Martin Luther

Commenting on Scientology, Inside and Outside the Church

Archive for the month “December, 2012”

Throwing Out Modern Physics

I saw a comment the other day to someone else’s Independent Field blog, to the effect that what LRH describes as the fate of certain thetans dumped here by “aliens” simply wasn’t possible because the spacecraft doing it couldn’t get past NORAD’s radar. Whether you agree with or believe what LRH said about it or not, the statement reeked of ignorance. We have current aircraft in our arsenal which show up like “steel marbles” on defensive radars. If we can do that, why would anyone imagine that a more technologically advanced space-faring race couldn’t do us one better, by absorbing electromagnetic radiation at radar frequencies (thus making them radar-invisible)? Statements like this person made are patently silly.

It reminds me of how many Scientologists are disciples of what’s considered “modern” physics on this planet. LRH had quite a lot to say about physics over the course of three decades of lectures, most of it invalidative. Of course, there is no dogma in Scientology about this. You’re free to believe LRH or not. Our spiritual technology works whether Einstein was right or not.

But it leads me to want to comment on some of what is considered “true” in modern physics.

Consider space travel as understood on this planet. According to Einstein, the speed of light is a limiting factor of velocity in this universe. That is, according to Einstein, it simply isn’t possible to go faster than the speed of light. The mathematics of Einstein’s physics is such that if you approached the speed of light, your mass would approach infinity and the length of your spaceship would approach zero. The nearest star is 4.3 light years away. Meaning that, at best speed, it would take more than 4.3 years to get there. Of course, that’s at best speed. What we’re capable of achieving, with the best (untested) technologies we can imagine, puts that journey at something on the order of thousands of years to get to the nearest star. Imagine the planning and expense necessary to carry out that kind of journey. It would probably consume the entire productivity of all the nations of Earth for decades to execute such a mission.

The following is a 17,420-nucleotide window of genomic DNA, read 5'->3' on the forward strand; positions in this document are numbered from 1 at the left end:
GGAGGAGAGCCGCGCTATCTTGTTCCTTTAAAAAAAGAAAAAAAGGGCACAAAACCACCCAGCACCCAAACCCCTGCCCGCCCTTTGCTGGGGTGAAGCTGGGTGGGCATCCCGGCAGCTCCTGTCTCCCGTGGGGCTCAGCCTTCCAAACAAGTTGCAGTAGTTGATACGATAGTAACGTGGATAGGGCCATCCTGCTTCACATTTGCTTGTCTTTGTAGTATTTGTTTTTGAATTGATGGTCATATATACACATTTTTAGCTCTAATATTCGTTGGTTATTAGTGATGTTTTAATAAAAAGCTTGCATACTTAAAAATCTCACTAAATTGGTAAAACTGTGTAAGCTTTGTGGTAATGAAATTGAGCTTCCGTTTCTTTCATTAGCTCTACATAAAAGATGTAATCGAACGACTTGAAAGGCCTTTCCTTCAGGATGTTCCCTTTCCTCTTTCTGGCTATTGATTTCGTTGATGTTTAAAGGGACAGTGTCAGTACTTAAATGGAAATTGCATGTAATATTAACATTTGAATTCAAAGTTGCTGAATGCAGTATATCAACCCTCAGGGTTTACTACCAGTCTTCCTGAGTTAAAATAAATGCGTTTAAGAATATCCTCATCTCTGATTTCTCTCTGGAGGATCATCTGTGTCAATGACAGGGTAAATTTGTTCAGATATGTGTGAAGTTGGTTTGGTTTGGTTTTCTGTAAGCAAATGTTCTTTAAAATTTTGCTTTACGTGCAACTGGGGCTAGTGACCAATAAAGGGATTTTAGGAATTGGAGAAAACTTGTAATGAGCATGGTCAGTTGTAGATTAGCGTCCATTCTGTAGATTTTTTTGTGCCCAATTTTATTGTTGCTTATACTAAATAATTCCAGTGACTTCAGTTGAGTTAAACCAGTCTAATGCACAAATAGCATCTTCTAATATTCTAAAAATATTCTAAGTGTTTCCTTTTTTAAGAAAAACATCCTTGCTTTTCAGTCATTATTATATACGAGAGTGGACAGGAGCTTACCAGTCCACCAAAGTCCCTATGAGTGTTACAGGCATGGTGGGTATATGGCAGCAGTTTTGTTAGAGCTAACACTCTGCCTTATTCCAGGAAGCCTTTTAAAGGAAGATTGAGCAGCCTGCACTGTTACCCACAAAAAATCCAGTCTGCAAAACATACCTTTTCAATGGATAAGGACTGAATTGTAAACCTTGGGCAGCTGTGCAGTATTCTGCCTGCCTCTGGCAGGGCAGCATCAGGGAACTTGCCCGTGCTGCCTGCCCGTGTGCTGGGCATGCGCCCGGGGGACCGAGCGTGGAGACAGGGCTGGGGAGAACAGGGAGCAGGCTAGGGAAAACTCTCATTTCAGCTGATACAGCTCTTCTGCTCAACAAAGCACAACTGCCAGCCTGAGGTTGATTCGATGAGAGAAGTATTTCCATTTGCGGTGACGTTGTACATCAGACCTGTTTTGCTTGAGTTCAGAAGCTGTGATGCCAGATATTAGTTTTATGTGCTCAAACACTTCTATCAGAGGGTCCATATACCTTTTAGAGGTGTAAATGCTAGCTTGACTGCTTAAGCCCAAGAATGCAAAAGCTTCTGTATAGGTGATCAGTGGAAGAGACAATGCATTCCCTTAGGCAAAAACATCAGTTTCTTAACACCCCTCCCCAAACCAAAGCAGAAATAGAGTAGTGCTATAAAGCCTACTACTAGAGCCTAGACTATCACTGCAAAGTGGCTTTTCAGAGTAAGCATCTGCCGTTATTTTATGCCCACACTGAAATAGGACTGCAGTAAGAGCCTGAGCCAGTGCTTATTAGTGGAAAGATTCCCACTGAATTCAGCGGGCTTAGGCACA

We can imagine that our space buddies are better at this, and know of a way to do it a lot faster. Let’s say they could get from here to there (or vice versa) in just over five years. Of course, if you’re familiar with modern physics, you realize they’d have to spend a significant portion of the journey either accelerating or decelerating, and not too quickly, because otherwise it would crush their bodies. Hmm. Could be a big problem.

Of course, we know that our space buddies are visiting us all the time. There are almost daily reports of spacecraft and their inhabitants who visit the vicinity of this planet, looking remarkably similar to each other. In fact, the descriptions of their craft, their crafts’ capabilities, and the “aliens” themselves are so similar that it’s virtually impossible to ignore or discount all of them. There are simply too many similar or identical reports for them to be entirely fictional. So if we want to remain disciples of Einstein, we have to admit that there are quite a few of these folks, and they’ve all taken at least five years to get here. But here’s the really weird thing: If you decided to take a five-year journey to that blue planet around the nearest star, wouldn’t you do something like build a hotel at your destination, so you could relax and explore once you got here? How come our space buddies don’t do that? How come they’re not stopping in at the nearest Ramada Inn and ordering room service? After five years on the same old smelly spaceship, I’d do anything to get out of there and stretch my legs for a while.